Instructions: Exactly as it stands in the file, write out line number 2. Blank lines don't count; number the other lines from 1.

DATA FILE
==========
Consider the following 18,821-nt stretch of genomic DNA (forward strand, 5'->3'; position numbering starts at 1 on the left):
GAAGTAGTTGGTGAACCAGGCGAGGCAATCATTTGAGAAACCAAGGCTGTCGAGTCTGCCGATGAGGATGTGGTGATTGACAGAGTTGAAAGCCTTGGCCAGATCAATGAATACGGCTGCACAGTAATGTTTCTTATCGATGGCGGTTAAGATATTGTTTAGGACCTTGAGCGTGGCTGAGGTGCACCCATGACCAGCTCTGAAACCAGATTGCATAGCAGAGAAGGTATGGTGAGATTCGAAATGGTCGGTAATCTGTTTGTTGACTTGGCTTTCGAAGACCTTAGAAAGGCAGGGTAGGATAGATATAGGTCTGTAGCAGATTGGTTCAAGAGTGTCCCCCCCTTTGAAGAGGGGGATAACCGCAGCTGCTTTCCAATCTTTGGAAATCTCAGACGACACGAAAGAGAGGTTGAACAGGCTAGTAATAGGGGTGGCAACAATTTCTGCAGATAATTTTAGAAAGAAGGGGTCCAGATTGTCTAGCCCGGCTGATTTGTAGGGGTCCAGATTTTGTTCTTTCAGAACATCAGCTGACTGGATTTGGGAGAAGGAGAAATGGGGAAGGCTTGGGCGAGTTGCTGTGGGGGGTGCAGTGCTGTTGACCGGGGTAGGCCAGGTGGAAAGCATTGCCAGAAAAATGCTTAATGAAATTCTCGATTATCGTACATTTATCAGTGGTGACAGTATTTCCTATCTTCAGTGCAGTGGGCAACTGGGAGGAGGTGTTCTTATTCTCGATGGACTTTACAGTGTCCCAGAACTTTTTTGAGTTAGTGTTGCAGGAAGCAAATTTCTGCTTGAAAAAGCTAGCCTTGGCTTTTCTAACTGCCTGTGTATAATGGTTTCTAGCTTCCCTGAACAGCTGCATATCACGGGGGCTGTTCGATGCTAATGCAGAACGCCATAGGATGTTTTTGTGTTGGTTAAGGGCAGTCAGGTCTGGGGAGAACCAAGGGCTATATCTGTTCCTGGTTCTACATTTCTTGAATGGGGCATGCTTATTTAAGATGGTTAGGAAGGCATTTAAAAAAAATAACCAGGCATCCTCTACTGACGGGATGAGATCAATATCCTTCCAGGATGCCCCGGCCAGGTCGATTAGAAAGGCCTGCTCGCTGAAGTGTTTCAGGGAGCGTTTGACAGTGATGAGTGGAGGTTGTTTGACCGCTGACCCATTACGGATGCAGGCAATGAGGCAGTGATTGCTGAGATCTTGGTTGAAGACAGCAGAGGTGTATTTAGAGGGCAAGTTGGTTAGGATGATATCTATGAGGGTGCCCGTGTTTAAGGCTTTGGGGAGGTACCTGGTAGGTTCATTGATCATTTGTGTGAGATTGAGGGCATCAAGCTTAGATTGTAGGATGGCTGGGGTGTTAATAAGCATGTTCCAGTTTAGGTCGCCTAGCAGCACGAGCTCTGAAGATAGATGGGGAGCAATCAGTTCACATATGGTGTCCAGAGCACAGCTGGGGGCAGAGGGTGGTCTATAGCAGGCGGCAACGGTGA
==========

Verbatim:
GAAGTAGTTGGTGAACCAGGCGAGGCAATCATTTGAGAAACCAAGGCTGTCGAGTCTGCCGATGAGGATGTGGTGATTGACAGAGTTGAAAGCCTTGGCCAGATCAATGAATACGGCTGCACAGTAATGTTTCTTATCGATGGCGGTTAAGATATTGTTTAGGACCTTGAGCGTGGCTGAGGTGCACCCATGACCAGCTCTGAAACCAGATTGCATAGCAGAGAAGGTATGGTGAGATTCGAAATGGTCGGTAATCTGTTTGTTGACTTGGCTTTCGAAGACCTTAGAAAGGCAGGGTAGGATAGATATAGGTCTGTAGCAGATTGGTTCAAGAGTGTCCCCCCCTTTGAAGAGGGGGATAACCGCAGCTGCTTTCCAATCTTTGGAAATCTCAGACGACACGAAAGAGAGGTTGAACAGGCTAGTAATAGGGGTGGCAACAATTTCTGCAGATAATTTTAGAAAGAAGGGGTCCAGATTGTCTAGCCCGGCTGATTTGTAGGGGTCCAGATTTTGTTCTTTCAGAACATCAGCTGACTGGATTTGGGAGAAGGAGAAATGGGGAAGGCTTGGGCGAGTTGCTGTGGGGGGTGCAGTGCTGTTGACCGGGGTAGGCCAGGTGGAAAGCATTGCCAGAAAAATGCTTAATGAAATTCTCGATTATCGTACATTTATCAGTGGTGACAGTATTTCCTATCTTCAGTGCAGTGGGCAACTGGGAGGAGGTGTTCTTATTCTCGATGGACTTTACAGTGTCCCAGAACTTTTTTGAGTTAGTGTTGCAGGAAGCAAATTTCTGCTTGAAAAAGCTAGCCTTGGCTTTTCTAACTGCCTGTGTATAATGGTTTCTAGCTTCCCTGAACAGCTGCATATCACGGGGGCTGTTCGATGCTAATGCAGAACGCCATAGGATGTTTTTGTGTTGGTTAAGGGCAGTCAGGTCTGGGGAGAACCAAGGGCTATATCTGTTCCTGGTTCTACATTTCTTGAATGGGGCATGCTTATTTAAGATGGTTAGGAAGGCATTTAAAAAAAATAACCAGGCATCCTCTACTGACGGGATGAGATCAATATCCTTCCAGGATGCCCCGGCCAGGTCGATTAGAAAGGCCTGCTCGCTGAAGTGTTTCAGGGAGCGTTTGACAGTGATGAGTGGAGGTTGTTTGACCGCTGACCCATTACGGATGCAGGCAATGAGGCAGTGATTGCTGAGATCTTGGTTGAAGACAGCAGAGGTGTATTTAGAGGGCAAGTTGGTTAGGATGATATCTATGAGGGTGCCCGTGTTTAAGGCTTTGGGGAGGTACCTGGTAGGTTCATTGATCATTTGTGTGAGATTGAGGGCATCAAGCTTAGATTGTAGGATGGCTGGGGTGTTAATAAGCATGTTCCAGTTTAGGTCGCCTAGCAGCACGAGCTCTGAAGATAGATGGGGAGCAATCAGTTCACATATGGTGTCCAGAGCACAGCTGGGGGCAGAGGGTGGTCTATAGCAGGCGGCAACGGTGA